AsymptoticsCSCE 235, Spring 2010 19 Asymptotic Proof Techniques: Trick for polynomials of degree 2 If you have a polynomial of degree 2 such as an 2 +bn+c you can prove that it is  (n 2 ) using the following values 1.c 1 =a/4 2.c 2 =7a/4 3.n 0 = 2 max(|b|/a, sqrt(|c|)/a)

AsymptoticsCSCE 235, Spring 2010 20 Outline Introduction Asymptotic – Definitions (big O, Omega, Theta), properties Proof techniques – 3 examples, trick for polynomials of degree 2, – Limit method (l’Hôpital Rule), 2 examples Limit Properties Efficiency classes Conclusions

AsymptoticsCSCE 235, Spring 2010 21 Limit Method: Motivation Now try this one: f(n)= n 50 +12n 3 log 4 n –1243n 12 + 245n 6 logn + 12log 3 n – logn g(n)= 12 n 50 + 24 log 14 n 43 – logn/n 5 +12 Using the formal definitions can be very tedious especially one has very complex functions It is much better to use the Limit Method, which uses concepts from Calculus

AsymptoticsCSCE 235, Spring 2010 22 Limit Method: The Process Say we have functions f(n) and g(n). We set up a limit quotient between f and g as follows The above can be proven using calculus, but for our purposes, the limit method is sufficient for showing asymptotic inclusions Always try to look for algebraic simplifications first If f and g both diverge or converge on zero or infinity, then you need to apply the l’Hôpital Rule 0 Then f(n)  O(g(n)) lim n  f(n)/g(n) =c>0 Then f(n)  (g(n))  Then f(n)  (g(n))

AsymptoticsCSCE 235, Spring 2010 23 (Guillaume de) L’Hôpital Rule Theorem (L’Hôpital Rule): Let f and g, if the limit between the quotient f(n)/g(n) exists, it is equal to the limit of the derivative of the numerator and the denominator lim n  f(n)/g(n) = lim n  f’(n)/g’(n)

AsymptoticsCSCE 235, Spring 2010 24 Useful Identities & Derivatives Some useful derivatives that you should memorize – (n k )’= k n k-1 – (log b (n))’= 1/(n ln(b)) – (f 1 (n)f 2 (n))’= f 1 ’(n)f 2 (n)+f 1 (n)f 2 ’(n) (product rule) – (log b (f(n))’ = f’(n)/(f(n).lnb) – (c n )’=ln(c)c n  careful! Log identities – Change of base formular: log b (n)= log c (n)/log c (b) – log(n k ) = k log(n) – log(ab) = log(a) + log(b)

AsymptoticsCSCE 235, Spring 2010 25 L’Hôpital Rule: Justification (1) Why do we have to use L’Hôpital’s Rule? Consider the following function f(x)= (sin x )/x Clearly sin 0=0. So you may say that when x  0, f(x)  0 However, the denominator is also  0, so you may say that f(x)   Both are wrong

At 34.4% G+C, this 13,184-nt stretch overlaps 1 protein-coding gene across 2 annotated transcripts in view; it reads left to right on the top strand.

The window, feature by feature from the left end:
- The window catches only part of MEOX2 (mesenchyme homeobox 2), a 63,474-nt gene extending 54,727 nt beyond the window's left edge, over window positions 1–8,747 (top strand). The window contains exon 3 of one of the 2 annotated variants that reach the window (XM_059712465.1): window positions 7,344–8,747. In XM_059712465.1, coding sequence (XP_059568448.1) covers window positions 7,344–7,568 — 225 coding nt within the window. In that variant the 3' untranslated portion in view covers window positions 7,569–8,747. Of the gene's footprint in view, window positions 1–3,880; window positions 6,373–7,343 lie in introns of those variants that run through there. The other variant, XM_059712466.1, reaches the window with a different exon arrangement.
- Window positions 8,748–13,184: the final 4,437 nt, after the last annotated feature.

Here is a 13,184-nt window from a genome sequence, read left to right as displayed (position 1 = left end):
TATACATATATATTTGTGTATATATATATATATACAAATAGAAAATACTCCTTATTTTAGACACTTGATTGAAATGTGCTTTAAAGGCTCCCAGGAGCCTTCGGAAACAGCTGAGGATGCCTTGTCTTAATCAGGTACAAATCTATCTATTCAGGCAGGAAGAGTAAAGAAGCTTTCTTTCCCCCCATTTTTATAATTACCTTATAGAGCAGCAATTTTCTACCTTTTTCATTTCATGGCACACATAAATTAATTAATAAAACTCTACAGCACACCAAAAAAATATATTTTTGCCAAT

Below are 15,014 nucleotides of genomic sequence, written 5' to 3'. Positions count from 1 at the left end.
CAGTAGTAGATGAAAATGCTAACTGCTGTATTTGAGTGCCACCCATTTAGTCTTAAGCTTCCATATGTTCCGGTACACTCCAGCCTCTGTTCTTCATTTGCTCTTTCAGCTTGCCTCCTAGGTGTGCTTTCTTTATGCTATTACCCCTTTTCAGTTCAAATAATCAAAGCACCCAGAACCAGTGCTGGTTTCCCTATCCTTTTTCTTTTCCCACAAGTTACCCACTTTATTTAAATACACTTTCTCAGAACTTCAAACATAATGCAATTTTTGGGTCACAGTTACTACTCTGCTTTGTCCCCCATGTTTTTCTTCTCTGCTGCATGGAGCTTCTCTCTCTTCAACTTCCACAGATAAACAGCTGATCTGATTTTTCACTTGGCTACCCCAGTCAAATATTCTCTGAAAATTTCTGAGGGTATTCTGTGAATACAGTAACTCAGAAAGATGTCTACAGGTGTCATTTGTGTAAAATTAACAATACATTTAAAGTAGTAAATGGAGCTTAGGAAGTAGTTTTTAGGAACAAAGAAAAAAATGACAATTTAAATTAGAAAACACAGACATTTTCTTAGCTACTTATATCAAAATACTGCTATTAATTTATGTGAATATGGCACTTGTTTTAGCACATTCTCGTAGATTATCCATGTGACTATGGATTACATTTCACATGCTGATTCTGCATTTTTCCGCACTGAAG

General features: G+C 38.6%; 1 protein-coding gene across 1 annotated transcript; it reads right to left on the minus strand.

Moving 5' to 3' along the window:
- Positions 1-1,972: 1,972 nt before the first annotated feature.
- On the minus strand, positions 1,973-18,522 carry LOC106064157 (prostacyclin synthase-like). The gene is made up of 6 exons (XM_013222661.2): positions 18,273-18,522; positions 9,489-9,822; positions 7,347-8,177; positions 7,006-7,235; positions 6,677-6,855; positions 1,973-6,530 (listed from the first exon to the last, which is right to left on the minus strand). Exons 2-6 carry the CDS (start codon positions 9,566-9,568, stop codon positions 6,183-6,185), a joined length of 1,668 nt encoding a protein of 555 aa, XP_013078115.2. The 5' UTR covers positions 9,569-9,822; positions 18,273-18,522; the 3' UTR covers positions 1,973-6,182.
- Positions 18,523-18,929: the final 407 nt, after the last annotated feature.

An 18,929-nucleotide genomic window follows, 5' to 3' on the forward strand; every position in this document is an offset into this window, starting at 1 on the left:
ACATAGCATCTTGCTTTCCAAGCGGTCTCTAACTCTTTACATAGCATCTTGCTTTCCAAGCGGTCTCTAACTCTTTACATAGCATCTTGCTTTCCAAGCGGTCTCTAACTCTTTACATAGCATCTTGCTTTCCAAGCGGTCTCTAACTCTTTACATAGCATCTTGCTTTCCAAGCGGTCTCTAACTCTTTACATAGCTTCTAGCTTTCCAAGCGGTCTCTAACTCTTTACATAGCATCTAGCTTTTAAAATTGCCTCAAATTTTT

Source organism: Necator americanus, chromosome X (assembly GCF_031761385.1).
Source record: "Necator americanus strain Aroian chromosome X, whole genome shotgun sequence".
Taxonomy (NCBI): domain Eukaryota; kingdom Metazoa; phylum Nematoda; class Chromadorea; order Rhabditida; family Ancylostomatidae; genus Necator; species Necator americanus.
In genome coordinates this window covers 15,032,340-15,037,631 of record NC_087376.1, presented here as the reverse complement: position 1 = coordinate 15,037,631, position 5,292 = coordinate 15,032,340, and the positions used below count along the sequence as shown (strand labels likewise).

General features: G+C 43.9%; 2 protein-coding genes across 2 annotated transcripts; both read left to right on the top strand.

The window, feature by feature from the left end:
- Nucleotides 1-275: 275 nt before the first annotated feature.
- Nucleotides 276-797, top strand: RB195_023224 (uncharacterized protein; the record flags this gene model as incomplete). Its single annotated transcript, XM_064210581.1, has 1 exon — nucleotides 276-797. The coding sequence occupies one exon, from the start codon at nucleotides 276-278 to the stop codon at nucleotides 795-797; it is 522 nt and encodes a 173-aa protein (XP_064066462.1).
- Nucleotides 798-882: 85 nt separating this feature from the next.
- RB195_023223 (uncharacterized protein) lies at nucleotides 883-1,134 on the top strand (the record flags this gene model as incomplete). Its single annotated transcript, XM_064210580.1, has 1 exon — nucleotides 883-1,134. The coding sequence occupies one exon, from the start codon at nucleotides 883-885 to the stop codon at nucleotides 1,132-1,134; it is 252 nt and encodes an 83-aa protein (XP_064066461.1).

AsymptoticsCSCE 235, Spring 2010 26 L’Hôpital Rule: Justification (2) Observe the graph of f(x)= (sin x)/x = sinc x

AsymptoticsCSCE 235, Spring 2010 27 L’Hôpital Rule: Justification (3) Clearly, though f(x) is undefined at x=0, the limit still exists Applying the L’Hôpital Rule gives us the correct answer lim x  0 ((sin x )/x) = lim x  0 (sin x )’/x’ = cos x/1 = 1

AsymptoticsCSCE 235, Spring 2010 28 Limit Method: Example 1 Example: Let f(n) =2 n, g(n)=3 n. Determine a tight inclusion of the form f(n)  (g(n)) What is your intuition in this case? Which function grows quicker?

AsymptoticsCSCE 235, Spring 2010 29 Limit Method: Example 1—Proof A Proof using limits We set up out limit: lim n  f(n)/g(n) = lim n  2 n /3 n Using L’Hôpital Rule gets you no where lim n  2 n /3 n =lim n  (2 n )’/(3 n )’=lim n  (ln2)(2 n )/(ln3)(3 n ) Both the numerator and denominator still diverge. We’ll have to use an algebraic simplification

AsymptoticsCSCE 235, Spring 2010 30 Limit Method: Example 1—Proof B Using algebra lim n  2 n /3 n =lim n  (2/3) n Now we use the following Theorem w/o proof 0 if  < 1 lim n   n = 1 if  = 1  if  > 1 Therefore we conclude that the lim n  (2/3) n converges to zero thus 2 n  O(3 n )

AsymptoticsCSCE 235, Spring 2010 31 Limit Method: Example 2 (1) Example: Let f(n) =log 2 n, g(n)=log 3 n 2. Determine a tight inclusion of the form f(n)  (g(n)) What is your intuition in this case?

AsymptoticsCSCE 235, Spring 2010 32 Limit Method: Example 2 (2) We prove using limits We set up out limit lim n  f(n)/g(n) = lim n  log 2 n/log 3 n 2 = lim n  log 2 n/(2log 3 n) Here we use the change of base formula for logarithms: log x n = log y n/log y x Thus: log 3 n = log 2 n / log 2 3

AsymptoticsCSCE 235, Spring 2010 33 Limit Method: Example 2 (3) Computing our limit: lim n  log 2 n/(2log 3 n) = lim n  log 2 n log 2 3 /(2log 2 n) = lim n  (log 2 3)/2 = (log 2 3) /2  0.7924, which is a positive constant So we conclude that f(n)  (g(n))

AsymptoticsCSCE 235, Spring 2010 34 Outline Introduction Asymptotic – Definitions (big O, Omega, Theta), properties Proof techniques – 3 examples, trick for polynomials of degree 2, – Limit method (l’Hôpital Rule), 2 examples Limit Properties Efficiency classes Conclusions

AsymptoticsCSCE 235, Spring 2010 35 Limit Properties A useful property of limits is that the composition of functions is preserved Lemma: For the composition  of addition, subtraction, multiplication and division, if the limits exist (that is, they converge), then lim n  f 1 (n)  lim n  f 2 (n) = lim n  (f 1 (n)  f 2 (n))

AsymptoticsCSCE 235, Spring 2010 36 Efficiency Classes— Table 1, page 196 Constant O(1) LogarithmicO(log (n)) LinearO(n) Polylogarithmic O(log k (n)) QuadraticO(n 2 ) CubicO(n 3 ) PolynominalO(n k ) for any k>0 ExponentialO(k n ), where k>1 FactorialO(n!)

AsymptoticsCSCE 235, Spring 2010 37 Conclusions Evaluating asymptotics is easy, but remember: – Always look for algebraic simplifications – You must always give a rigorous proof – Using the limit method is always the best – Always use L’Hôpital Rule if need be – Give as simple and tight expressions as possible

AsymptoticsCSCE 235, Spring 2010 38 Summary Introduction Asymptotic – Definitions (big O, Omega, Theta), properties Proof techniques – 3 examples, trick for polynomials of degree 2, – Limit method (l’Hôpital Rule), 2 examples Limit Properties Efficiency classes Conclusions